Amazon founder Jeff Bezos said on Tuesday his space transportation company, Blue Origin, plans about two more years of test flights before it will offer rides to passengers.
Subscribe to Science RSS feed
Last October, Los Angeles-based filmmakers Alex Gorosh and Wylie Overstreet spent about 36 hours in Black Rock Desert, 150 miles northeast of Reno, positioning planets and carving orbits across the face of the same dry lake bed that plays host to Burning Man.
A cloak of invisibility may be common in science fiction but it is not so easy in the real world. New research suggests such a device may be moving closer to reality.
When a group of friends became fed up with the representation of the solar system in models and images, they drove to Black Rock Desert in Northern Nevada to create an accurate visual scale of the universe.
Nearly 1,000 years ago, a young Gaelic man came to a violent end among the dispersed farmsteads of northwestern Ireland.
Two years after they were tipped off by cavers plumbing the depths of the limestone tunnels in the Rising Star Cave outside Johannesburg, South Africa, university professor Lee Berger and his team have discovered what they say is a new addition to our family tree.
A pair of young girls from Seattle over the weekend launched a weather balloon that flew twice as high as a commercial airliner — complete with a Lego R2D2 figurine and a photo of their cat, Loki.
Asteroid? Balloon? Space junk? Social media in Thailand lit up Monday morning as commuters posted photos and videos of a mystery fireball that briefly illuminated the Thai capital's sky.
NASA's rockets are astounding machines, capable of blasting into space at thousands of miles per hour and withstanding temperatures twice the melting point of steel.
Scientists are marveling at the world's oldest sea scorpion — the Pentecopterus, named after a Greek warship.
Swarms of stinging jellyfish have invaded the beaches of Israel and the eastern Mediterranean, wrapping their painful tentacles around the limbs of unsuspecting bathers who ventured too far into the water.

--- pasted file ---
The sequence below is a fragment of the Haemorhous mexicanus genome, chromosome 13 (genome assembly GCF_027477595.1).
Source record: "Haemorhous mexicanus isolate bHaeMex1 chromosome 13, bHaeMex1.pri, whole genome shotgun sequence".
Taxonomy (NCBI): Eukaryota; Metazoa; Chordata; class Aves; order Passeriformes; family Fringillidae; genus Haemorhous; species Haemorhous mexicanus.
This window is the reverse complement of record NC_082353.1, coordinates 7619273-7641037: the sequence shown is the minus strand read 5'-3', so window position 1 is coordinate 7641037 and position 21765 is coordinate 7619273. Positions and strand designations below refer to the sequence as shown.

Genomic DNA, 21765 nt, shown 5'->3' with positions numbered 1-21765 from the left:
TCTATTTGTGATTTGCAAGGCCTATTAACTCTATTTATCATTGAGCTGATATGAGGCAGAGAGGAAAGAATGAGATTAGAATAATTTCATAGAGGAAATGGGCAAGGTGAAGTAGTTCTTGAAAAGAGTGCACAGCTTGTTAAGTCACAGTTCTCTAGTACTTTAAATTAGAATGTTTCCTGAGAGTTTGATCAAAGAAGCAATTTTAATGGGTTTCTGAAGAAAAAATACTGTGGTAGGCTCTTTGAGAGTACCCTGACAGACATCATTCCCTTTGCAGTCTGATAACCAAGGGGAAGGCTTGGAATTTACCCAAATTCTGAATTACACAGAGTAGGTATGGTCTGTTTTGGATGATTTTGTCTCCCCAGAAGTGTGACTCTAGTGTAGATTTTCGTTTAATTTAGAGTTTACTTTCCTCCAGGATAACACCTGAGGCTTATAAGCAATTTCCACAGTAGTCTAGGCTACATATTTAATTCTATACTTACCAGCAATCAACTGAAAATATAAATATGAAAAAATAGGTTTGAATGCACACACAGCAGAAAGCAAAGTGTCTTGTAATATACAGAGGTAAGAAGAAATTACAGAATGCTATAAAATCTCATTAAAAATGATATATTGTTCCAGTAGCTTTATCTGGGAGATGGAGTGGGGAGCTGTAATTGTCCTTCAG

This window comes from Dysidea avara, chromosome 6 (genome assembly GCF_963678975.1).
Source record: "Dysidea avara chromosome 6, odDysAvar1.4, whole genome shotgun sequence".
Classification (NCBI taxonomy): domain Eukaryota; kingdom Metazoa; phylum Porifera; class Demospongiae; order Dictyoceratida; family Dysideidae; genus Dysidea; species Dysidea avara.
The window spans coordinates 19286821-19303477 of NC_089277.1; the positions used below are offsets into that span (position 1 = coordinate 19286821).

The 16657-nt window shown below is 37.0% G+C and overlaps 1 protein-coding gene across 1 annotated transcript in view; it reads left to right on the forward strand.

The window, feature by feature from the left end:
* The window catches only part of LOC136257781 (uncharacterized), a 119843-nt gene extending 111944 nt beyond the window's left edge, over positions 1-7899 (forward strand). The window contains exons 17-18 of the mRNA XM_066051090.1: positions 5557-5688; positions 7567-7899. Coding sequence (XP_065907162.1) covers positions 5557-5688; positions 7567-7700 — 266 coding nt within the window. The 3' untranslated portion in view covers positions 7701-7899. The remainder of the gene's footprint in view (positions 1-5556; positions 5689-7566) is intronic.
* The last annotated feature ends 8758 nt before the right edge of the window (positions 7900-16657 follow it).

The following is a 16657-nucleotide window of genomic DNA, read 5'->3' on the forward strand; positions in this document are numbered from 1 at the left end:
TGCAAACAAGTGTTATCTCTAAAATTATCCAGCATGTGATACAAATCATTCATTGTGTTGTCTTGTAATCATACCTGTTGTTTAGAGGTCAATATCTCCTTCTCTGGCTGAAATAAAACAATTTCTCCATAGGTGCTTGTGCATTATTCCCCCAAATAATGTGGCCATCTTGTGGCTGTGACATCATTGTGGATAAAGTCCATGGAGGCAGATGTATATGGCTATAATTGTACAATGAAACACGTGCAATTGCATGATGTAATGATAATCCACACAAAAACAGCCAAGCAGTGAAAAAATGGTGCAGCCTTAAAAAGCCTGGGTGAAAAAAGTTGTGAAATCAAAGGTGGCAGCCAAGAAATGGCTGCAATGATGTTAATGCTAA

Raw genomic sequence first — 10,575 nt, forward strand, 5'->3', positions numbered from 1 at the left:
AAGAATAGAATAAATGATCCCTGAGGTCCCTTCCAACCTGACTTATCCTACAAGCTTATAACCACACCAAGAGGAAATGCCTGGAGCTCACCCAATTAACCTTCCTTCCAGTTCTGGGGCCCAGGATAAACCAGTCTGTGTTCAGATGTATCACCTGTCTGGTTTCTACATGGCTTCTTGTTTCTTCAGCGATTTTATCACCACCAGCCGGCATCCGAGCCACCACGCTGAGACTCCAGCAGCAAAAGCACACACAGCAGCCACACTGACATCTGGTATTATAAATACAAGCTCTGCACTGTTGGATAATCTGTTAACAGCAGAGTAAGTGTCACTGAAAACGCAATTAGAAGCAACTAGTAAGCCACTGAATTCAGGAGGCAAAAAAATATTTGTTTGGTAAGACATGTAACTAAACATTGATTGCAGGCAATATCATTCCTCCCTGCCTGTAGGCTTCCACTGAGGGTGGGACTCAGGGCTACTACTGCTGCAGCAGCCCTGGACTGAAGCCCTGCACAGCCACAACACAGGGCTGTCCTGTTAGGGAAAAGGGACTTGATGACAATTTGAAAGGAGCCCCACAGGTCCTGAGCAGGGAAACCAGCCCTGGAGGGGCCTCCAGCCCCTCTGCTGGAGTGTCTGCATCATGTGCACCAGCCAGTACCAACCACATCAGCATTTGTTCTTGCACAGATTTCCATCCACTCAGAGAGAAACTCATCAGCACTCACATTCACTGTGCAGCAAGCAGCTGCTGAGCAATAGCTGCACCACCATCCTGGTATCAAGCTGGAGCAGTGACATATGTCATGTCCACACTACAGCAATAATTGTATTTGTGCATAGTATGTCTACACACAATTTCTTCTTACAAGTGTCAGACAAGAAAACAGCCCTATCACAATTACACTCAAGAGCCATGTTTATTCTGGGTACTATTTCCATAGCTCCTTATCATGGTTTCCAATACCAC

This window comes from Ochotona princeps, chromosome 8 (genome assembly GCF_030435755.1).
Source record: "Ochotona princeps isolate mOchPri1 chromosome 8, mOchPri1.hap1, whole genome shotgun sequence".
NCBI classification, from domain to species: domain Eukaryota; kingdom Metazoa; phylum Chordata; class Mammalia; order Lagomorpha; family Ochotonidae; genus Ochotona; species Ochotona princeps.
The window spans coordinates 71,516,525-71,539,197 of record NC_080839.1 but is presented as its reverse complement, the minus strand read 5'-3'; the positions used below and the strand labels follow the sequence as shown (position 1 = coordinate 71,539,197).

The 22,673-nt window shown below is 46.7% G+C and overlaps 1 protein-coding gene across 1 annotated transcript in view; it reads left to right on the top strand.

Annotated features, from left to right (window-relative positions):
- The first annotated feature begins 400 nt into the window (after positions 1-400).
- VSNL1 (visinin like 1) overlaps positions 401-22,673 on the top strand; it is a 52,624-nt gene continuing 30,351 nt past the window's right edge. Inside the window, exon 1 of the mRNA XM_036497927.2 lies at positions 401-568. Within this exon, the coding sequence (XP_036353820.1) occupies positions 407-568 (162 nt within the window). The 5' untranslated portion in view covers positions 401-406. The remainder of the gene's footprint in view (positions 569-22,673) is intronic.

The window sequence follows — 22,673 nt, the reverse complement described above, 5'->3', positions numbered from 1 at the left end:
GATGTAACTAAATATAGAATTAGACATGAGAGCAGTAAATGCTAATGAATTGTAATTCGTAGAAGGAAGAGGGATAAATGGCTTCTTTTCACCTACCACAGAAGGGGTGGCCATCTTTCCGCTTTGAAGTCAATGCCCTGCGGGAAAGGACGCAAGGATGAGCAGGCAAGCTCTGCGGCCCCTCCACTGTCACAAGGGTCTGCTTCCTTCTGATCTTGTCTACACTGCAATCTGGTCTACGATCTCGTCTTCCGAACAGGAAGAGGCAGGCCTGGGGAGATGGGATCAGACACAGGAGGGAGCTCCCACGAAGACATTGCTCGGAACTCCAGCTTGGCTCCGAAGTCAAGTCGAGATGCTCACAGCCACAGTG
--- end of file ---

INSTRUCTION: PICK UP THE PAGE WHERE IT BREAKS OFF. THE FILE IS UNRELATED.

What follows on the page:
For most of us Earthlings, the photos of Mars taken by the Curiosity rover reveal little more than a desolate red landscape inhabited mostly by rocks. Lots and lots of rocks. But to the more, er, imaginative minds in our midst, these are no ordinary rocks. They're signs of alien life on the planet next door.
The life-saving bacteria from the guts of people with healthy fecal matter can help cure those with gut-wrenching bad bacteria. When their healthy microbes are placed inside the intestines of a sick person they can chase out harmful C. difficile bacteria. It's called a fecal transplant.
Want to know what happens after you pass through a black hole? Just look around you. You might land in another universe that is similar to our own, if Stephen Hawking is right. Or in a very different one.
A giant plume of plasma shot out from the surface of the sun, spraying streams of particles into the atmosphere before breaking into pieces over the course of two days in August.
NASA has released new images of its Curiosity rover on the surface of Mars, snapped by the rover itself using the ultimate selfie stick: its 7-foot-long robotic arm.
In a U.S. laboratory, a monkey arm is stripped down as far as its individual cells. All that's left behind is a bare, frail scaffold.
The annual Perseid meteor shower, which is known for being among the brightest of meteor showers, is happening near the tail end of summer.
A special treat is on the menu for NASA astronauts on the International Space Station on Monday -- lettuce. But this isn't just any lettuce. It's part of a crop of "Outredgeous" red romaine lettuce grown on the space station.
You can't call it "the dark side of the moon" based on a new NASA picture.
Now and again, marine scientists plumbing the dark depths of the sea pull out a new fish species that is just out-and-out ugly. The latest discovery looks like a hunchbacked, rotting old shoe with spikes, a scraggly mustache and a big mouth with bad teeth. And it has a long, angular fishing pole-looking thing growing out of its head.
It's the travel expense claim to top all others — $33.31 to go to the moon and back.
If anything unusual happens to you Friday, you'll be right to say it was "once in a blue moon."